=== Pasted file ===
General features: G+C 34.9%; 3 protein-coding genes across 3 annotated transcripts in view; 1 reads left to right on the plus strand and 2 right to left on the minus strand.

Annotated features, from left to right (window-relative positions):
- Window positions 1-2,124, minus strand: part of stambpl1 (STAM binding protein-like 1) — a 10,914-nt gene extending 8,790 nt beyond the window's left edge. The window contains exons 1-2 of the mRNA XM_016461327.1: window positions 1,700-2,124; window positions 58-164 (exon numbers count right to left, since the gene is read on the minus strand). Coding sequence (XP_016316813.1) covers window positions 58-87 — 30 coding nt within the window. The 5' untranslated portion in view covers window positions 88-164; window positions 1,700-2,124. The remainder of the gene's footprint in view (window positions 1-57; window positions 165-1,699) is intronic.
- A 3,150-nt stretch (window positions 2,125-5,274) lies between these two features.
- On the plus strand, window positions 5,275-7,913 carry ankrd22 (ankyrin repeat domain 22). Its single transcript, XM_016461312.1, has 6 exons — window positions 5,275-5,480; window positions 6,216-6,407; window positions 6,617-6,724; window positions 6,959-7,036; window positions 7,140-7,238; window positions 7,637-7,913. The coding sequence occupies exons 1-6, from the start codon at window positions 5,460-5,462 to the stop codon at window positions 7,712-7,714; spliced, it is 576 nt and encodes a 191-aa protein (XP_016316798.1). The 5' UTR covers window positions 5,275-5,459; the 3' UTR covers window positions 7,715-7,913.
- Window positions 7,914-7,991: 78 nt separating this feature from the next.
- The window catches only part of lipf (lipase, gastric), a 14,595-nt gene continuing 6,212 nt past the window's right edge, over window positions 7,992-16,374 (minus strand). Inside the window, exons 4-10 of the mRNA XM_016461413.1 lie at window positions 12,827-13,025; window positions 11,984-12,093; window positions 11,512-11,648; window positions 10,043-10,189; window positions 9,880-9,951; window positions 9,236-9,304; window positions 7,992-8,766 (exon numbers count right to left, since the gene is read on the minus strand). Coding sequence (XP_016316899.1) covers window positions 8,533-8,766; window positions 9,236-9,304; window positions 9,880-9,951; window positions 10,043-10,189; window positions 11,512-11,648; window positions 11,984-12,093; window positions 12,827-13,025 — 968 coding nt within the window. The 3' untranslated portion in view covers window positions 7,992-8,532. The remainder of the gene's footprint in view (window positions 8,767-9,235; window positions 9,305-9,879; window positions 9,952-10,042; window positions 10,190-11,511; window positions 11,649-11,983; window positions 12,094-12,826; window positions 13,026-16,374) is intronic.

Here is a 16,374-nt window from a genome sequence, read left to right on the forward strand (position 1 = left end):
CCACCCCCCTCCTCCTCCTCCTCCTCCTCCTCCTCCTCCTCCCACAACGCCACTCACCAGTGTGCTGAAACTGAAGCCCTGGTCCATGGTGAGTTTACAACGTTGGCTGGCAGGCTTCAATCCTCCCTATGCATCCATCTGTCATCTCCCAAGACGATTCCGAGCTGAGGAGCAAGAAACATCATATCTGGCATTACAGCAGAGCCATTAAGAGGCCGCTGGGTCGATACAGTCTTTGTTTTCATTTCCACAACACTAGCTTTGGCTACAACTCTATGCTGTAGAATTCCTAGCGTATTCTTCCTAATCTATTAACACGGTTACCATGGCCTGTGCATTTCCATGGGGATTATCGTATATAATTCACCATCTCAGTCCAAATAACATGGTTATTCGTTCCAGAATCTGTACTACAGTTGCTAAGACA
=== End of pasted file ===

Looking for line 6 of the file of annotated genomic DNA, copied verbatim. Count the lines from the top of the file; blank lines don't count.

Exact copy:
- Window positions 7,914-7,991: 78 nt separating this feature from the next.